The paper, published in July, opens with a foreword from Lord Judge, former Lord Chief Justice of England and Wales, and the paper itself is endorsed by Amber Rudd MP, former Home Secretary, Lord Evans of Weardale, former Director General of the Security Service, Sir Richard Walton, former Commander at New Scotland Yard and Head of the Counter Terrorism Command (SO15) between 2011 and 2016, Sir Stephen Laws KCB QC, former First Parliamentary Counsel and Sir Noel Malcolm FRSL FBA, Senior Research Fellow, All Soul’s College, Oxford.
The authors recommend that:
- Parliament should enact a new offence which would revive the law of treason and recognise that betrayal – treason – is a clear moral wrong.
- This would specify that it is an offence to aid a state or organisation that is attacking the UK or preparing to attack the UK or against which UK forces are engaged in armed conflict.
- This should apply to the actions of anyone in the UK; it should also apply to the actions of British citizens or settled non-citizens anywhere in the world.
- In most cases, people convicted of treason should be sentenced to life imprisonment, a sentence which reflects the gravity of the wrong of betrayal, deters others, and incapacitates the offender.
- At a minimum, Parliament should reform our law to follow Australia and New Zealand and thus make it clear that it is unlawful to aid the enemy either in an international armed conflict or in a non-international armed conflict.
The paper was widely covered in the media at the time, including on the Today Programme. In August Professor Ekins published a short follow-up piece, discussing the paper’s relevance to the case of Lewis Ludlow. He also appeared on the Victoria Derbyshire programme, on BBC2, to discuss the paper’s relevance to the imminent release of Anjem Choudary.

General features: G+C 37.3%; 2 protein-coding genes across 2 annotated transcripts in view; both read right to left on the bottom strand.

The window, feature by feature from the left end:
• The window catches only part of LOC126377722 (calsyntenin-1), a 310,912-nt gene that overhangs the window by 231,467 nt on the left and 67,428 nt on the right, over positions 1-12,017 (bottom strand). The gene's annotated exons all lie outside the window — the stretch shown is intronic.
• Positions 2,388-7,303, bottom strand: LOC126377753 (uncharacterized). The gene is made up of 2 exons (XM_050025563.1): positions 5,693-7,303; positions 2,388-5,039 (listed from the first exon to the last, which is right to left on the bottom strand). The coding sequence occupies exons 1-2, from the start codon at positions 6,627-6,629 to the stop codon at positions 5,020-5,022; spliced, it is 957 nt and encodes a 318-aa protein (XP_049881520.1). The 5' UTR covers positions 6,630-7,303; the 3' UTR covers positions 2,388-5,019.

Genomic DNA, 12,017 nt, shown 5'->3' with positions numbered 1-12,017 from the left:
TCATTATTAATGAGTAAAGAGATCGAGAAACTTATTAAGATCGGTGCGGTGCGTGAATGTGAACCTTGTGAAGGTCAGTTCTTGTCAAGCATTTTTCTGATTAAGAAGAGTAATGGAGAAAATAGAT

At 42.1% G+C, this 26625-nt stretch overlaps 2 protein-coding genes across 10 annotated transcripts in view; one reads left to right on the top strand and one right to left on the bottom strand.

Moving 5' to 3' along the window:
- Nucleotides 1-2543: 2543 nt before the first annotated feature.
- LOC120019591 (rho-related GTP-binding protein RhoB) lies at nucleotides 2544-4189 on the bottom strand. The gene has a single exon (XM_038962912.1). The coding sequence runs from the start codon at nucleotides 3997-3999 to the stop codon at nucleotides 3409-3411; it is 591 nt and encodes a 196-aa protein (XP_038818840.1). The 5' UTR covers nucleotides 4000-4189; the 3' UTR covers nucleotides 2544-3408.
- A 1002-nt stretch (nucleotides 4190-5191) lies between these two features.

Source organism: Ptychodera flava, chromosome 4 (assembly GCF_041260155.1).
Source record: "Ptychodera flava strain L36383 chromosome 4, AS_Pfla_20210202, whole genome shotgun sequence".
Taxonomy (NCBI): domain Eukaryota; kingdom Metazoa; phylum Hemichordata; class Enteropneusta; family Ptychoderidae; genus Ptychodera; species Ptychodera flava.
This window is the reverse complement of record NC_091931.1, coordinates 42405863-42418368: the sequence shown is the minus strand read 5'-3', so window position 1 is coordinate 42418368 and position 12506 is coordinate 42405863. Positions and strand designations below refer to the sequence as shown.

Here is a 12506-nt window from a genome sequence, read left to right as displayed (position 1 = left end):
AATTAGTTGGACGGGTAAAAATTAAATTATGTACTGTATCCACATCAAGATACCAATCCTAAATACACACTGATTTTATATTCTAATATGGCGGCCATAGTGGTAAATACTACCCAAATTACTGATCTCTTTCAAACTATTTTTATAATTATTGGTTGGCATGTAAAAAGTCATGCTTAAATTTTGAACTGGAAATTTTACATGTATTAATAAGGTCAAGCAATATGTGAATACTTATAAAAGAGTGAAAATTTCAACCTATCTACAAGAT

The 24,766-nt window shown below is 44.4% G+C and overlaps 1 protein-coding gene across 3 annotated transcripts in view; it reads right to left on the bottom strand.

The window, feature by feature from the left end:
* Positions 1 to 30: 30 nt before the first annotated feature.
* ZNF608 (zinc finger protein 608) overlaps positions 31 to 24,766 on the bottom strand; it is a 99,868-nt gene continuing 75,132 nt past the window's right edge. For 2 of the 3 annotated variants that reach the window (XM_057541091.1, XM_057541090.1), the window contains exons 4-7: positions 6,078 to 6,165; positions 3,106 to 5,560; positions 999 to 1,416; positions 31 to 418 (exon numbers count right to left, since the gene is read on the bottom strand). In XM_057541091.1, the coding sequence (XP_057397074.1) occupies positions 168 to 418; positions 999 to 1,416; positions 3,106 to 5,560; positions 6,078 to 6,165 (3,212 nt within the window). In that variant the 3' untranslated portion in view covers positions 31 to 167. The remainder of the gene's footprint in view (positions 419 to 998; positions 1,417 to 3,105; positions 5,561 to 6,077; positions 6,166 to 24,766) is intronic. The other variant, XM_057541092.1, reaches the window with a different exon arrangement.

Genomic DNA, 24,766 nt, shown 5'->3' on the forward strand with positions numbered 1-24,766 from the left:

Yesterday, the first day back after Parliamentary recess, the paper was raised by two former minsters in the House of Lords in the course of the debate about the Counter-Terrorism and Border Security Bill.
Former Defence and Northern Ireland Secretary Rt Hon Lord King noted: ‘One interesting suggestion has been promoted by Policy Exchange to meet the challenge of those who are betraying our country and are going out to fight and kill our forces. Australia and New Zealand have already taken action against people who are aiding the enemy by adapting the ancient law of treason to give a penalty of life imprisonment for people in that situation.’
Later in the debate, former Justice Minister Lord Faulks QC added ‘I also commend the recent Policy Exchange publication, Aiding the Enemy: How and why to restore the law of treason. Its authors include two Members of Parliament, one Labour and one Conservative, and it has a foreword by the noble and learned Lord, Lord Judge. It provides a compelling case for the return to the statute book of a modern law of treason—the 1351 statute is plainly no longer fit for purpose.’